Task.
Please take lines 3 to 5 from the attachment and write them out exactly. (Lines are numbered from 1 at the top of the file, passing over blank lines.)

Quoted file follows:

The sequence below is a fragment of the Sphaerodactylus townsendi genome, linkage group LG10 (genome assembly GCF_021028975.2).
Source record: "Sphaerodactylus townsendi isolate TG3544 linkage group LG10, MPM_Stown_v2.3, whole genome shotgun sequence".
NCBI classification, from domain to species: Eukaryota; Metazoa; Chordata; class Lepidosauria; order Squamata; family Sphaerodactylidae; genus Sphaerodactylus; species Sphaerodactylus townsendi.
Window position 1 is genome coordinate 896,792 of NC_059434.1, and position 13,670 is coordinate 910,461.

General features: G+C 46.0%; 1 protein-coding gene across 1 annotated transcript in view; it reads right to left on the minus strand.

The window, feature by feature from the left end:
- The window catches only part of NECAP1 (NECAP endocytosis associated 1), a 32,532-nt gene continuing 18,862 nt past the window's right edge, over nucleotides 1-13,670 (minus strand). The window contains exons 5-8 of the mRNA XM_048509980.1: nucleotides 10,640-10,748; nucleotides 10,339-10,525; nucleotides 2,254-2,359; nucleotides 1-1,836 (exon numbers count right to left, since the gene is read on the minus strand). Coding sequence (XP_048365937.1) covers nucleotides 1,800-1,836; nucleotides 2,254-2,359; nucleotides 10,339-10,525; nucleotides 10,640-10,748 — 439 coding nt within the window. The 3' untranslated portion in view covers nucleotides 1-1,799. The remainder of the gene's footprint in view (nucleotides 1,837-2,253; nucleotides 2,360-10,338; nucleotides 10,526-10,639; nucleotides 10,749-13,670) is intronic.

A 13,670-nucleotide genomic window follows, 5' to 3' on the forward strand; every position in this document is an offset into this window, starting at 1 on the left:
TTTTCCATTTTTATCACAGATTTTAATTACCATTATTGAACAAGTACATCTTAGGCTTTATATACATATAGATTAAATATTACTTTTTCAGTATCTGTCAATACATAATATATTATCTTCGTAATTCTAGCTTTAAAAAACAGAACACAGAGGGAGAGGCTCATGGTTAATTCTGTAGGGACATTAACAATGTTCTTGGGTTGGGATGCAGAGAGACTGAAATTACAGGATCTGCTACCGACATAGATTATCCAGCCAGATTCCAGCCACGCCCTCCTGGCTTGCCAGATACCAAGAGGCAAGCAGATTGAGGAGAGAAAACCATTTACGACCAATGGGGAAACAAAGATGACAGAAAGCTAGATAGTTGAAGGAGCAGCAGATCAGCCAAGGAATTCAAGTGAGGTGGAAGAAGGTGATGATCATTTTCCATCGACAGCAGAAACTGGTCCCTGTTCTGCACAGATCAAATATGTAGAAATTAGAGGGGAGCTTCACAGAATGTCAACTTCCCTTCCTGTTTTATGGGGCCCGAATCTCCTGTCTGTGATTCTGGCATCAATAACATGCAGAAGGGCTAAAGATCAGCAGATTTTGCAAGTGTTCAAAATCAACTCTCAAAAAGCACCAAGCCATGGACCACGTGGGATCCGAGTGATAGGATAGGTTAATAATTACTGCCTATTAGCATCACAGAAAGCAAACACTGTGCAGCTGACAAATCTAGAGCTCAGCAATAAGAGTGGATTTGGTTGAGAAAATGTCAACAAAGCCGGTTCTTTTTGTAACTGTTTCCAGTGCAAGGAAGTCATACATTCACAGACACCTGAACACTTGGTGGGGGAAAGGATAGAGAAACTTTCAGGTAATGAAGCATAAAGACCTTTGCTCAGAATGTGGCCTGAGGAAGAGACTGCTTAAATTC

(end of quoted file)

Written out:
NCBI classification, from domain to species: Eukaryota; Metazoa; Chordata; class Lepidosauria; order Squamata; family Sphaerodactylidae; genus Sphaerodactylus; species Sphaerodactylus townsendi.
Window position 1 is genome coordinate 896,792 of NC_059434.1, and position 13,670 is coordinate 910,461.

General features: G+C 46.0%; 1 protein-coding gene across 1 annotated transcript in view; it reads right to left on the minus strand.